Richard Branson is getting closer to his trip to space.

For years, the British billionaire has dreamed of developing a spacecraft that could fly paying customers to the edge of space and back. And now, after a third successful mission out of the atmosphere Saturday morning, his company Virgin Galactic has said he could get his chance later this year.

On Saturday, Virgin Galactic said on Twitter that a pair of its pilots, C.J. Sturckow and Dave Mackay, fired the engine of the space plane known as SpaceShipTwo Unity, pointed the nose toward the skies over New Mexico and roared to a height of 55 miles, past the threshold at which the Federal Aviation Administration recognizes that a person has reached space. The spacecraft then fell back toward Earth, as the pilots guided it to the tarmac of Spaceport America, which the company says will be home to its space tourism business.

In an interview after the flight, Branson, who watched from the flight line, called the flight “electric.”

“The whole thing went exactly as predicted,” he said. “It was elegant, it was beautiful. We had all the lots of family and friends and relatives here.”

He added that there was also a sense of relief that the pilots landed safely. “Obviously in these early days of test flights, you’re relieved as much as excited. But it was just one of those magical days.”

The flight marked a significant milestone for Virgin Galactic and could pave the way for the 600 customers who have put down deposits on tickets to finally get the chance to fly after waiting years for the opportunity.

The successful mission comes at a critical time. Branson’s venture is facing competition from Jeff Bezos’ Blue Origin, which is also working to fly paying passengers on suborbital trips to the edge of space. After flying 15 successful missions on its New Shepard rocket and spacecraft, Blue Origin recently announced it would fly people for the first time on July 20, the anniversary of the Apollo 11 moon landing. (Bezos owns The Washington Post.)

Blue Origin is auctioning off a seat on that trip and the proceeds would benefit the company’s nonprofit, Club for the Future, which encourages young people to enter the fields of science, technology, engineering and math. The highest bid as of Saturday morning was $2.8 million, but the company expects that to go up during a live auction on June 12.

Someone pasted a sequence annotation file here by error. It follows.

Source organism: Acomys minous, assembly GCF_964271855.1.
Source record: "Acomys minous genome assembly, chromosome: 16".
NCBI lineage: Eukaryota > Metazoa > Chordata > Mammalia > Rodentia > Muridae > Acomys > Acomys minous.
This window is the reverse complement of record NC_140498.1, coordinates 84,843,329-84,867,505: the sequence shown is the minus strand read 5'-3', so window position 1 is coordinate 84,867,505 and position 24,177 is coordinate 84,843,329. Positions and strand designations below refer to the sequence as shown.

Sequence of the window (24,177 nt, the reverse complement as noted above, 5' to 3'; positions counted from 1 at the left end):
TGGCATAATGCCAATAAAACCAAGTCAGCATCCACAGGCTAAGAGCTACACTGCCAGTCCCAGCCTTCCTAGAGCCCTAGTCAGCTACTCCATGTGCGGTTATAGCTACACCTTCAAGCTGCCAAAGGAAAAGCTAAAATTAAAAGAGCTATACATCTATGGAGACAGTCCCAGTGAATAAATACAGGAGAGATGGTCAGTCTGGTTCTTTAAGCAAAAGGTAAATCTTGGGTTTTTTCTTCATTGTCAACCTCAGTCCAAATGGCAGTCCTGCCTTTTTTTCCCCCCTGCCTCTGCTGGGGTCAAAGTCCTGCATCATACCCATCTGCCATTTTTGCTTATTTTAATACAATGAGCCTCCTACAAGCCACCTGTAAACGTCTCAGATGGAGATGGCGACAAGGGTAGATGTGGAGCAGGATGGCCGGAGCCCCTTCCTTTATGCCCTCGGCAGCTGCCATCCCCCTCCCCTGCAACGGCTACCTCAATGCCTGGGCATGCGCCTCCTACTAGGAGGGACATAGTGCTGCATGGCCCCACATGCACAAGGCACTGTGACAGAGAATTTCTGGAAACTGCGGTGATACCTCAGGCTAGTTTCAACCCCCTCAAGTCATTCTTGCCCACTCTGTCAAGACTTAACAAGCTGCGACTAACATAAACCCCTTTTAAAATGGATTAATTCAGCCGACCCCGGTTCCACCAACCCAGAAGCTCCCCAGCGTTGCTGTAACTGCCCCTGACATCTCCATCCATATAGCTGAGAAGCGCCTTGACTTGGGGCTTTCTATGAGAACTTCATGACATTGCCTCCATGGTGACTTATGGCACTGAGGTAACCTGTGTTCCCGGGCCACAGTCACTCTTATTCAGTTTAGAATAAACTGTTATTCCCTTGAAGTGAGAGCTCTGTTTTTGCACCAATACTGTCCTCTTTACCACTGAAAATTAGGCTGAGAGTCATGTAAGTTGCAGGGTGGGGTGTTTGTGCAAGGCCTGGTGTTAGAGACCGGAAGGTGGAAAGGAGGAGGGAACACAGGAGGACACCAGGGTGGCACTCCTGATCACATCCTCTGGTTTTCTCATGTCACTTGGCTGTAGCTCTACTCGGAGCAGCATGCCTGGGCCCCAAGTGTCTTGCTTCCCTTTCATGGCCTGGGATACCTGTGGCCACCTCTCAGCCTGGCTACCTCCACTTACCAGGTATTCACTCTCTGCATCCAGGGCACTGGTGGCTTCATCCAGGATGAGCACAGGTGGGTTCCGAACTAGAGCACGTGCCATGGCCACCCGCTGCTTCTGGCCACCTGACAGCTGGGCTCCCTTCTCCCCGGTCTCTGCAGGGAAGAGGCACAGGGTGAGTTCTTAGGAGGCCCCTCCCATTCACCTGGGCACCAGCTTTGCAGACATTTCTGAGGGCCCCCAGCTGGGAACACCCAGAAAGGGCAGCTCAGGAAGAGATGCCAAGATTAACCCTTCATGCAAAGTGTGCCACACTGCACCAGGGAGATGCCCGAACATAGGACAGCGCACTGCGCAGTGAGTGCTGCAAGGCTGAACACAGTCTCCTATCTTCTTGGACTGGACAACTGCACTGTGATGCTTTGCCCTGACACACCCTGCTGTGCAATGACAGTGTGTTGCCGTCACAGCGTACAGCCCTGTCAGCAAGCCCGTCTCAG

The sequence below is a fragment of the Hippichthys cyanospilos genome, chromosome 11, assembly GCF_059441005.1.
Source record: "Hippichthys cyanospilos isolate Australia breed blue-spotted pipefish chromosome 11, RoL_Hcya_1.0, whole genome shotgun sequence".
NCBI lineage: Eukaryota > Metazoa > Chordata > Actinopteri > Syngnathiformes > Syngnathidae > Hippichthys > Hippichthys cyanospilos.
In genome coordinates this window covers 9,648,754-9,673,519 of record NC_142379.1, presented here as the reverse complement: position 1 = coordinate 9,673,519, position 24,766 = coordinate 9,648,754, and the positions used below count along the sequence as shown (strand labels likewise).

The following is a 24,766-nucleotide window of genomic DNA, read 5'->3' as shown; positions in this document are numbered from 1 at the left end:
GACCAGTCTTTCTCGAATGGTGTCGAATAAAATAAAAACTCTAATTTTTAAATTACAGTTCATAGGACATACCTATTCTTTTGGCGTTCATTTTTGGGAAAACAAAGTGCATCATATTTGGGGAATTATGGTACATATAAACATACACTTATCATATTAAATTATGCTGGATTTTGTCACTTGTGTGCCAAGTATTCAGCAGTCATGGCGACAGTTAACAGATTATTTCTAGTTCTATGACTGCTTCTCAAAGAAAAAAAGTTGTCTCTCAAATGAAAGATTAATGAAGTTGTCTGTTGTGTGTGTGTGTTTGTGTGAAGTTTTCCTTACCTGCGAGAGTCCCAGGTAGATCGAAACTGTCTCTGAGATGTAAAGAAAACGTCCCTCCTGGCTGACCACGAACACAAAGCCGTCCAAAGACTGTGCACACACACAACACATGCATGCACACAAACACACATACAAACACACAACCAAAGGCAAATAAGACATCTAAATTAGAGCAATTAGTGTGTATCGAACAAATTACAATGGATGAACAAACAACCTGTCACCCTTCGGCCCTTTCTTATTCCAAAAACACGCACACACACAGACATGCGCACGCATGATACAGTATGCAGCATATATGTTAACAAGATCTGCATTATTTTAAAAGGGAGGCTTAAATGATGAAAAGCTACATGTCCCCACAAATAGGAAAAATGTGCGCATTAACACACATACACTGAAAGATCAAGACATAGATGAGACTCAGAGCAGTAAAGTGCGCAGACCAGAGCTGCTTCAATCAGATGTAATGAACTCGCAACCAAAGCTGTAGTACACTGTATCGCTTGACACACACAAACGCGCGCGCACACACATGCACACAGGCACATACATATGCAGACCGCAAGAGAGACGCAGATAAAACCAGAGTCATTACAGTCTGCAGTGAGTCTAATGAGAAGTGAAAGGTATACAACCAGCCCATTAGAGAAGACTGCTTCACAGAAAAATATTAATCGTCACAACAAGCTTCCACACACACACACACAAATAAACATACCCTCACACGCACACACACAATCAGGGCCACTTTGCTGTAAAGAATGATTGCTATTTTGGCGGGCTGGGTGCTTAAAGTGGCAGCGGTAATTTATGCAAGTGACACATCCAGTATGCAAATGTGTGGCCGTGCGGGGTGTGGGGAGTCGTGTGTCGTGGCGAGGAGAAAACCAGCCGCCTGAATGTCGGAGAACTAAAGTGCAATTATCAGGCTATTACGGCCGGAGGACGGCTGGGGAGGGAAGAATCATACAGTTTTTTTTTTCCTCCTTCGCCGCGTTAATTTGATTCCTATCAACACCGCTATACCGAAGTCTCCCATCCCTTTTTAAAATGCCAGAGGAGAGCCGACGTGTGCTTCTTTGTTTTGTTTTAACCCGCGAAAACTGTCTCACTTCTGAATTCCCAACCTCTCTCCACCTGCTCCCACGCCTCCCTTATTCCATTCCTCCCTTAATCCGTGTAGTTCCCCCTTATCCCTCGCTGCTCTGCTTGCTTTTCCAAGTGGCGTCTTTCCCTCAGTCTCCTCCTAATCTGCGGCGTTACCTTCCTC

Blue Origin has not said what it would charge for seats. In the past, Virgin has charged as much as $250,000, but it has said that ticket prices are likely to increase, at least in the short term.

Saturday’s flight was the first time Virgin Galactic has reached space in more than two years. In that time the company moved its operations from Mojave, Calif., to New Mexico. It also went public through a merger with a New York investment firm and appointed a new chief executive, Michael Colglazier, a former executive at Disney who is working to expand the company’s operations worldwide as well as build a fleet of spacecraft.

His vision is in line with “the roots of this company — to open space up,” Colglazier said in a recent interview with The Post. “It may not happen in the first year, it may not be the fifth year. But 10 years from now, 15 years from now this is going to be a normalized thing, and everyone should be aspiring to go to space.”

The company’s last flight attempt, in December, was aborted just as the engine fired. The company said the abort was triggered by electromagnetic interference from a flight computer system that caused the motor to shut down. The pilots then flew the vehicle back to the ground safely. That issue had been resolved, the company said, before Saturday’s flight.

In an interview after the flight, Colglazier said it represented “a great, confident step forward.” The company still has to process the data and inspect the vehicle before moving ahead to the next flight. But Colglazier said the company is “incredibly excited with what happened. It was a flawless flight.”

The company has said that if all goes to plan, it would continue the testing program with another flight, this time with two pilots and four company employees on board to test out the cabin. Branson would fly on the flight after that, which the company is planning for later this year.

Branson has dreamed of going to space for years and founded Virgin Galactic, what he calls the “world’s first commercial spaceline,” in 2004. When the company first reached space with a pair of pilots in 2018, Branson was on the flight line with his son watching. When commentators announced that the spacecraft had reached space, he wept openly.

In the interview Saturday, he said he’s been actively preparing for his spaceflight.

“One good thing about covid is it enabled me to get as fit as I’ve felt since I was in my 20s,” he said. “It’s great to be able to really work on getting your body fit for spaceflight, and I’m going to enjoy every single minute of it.”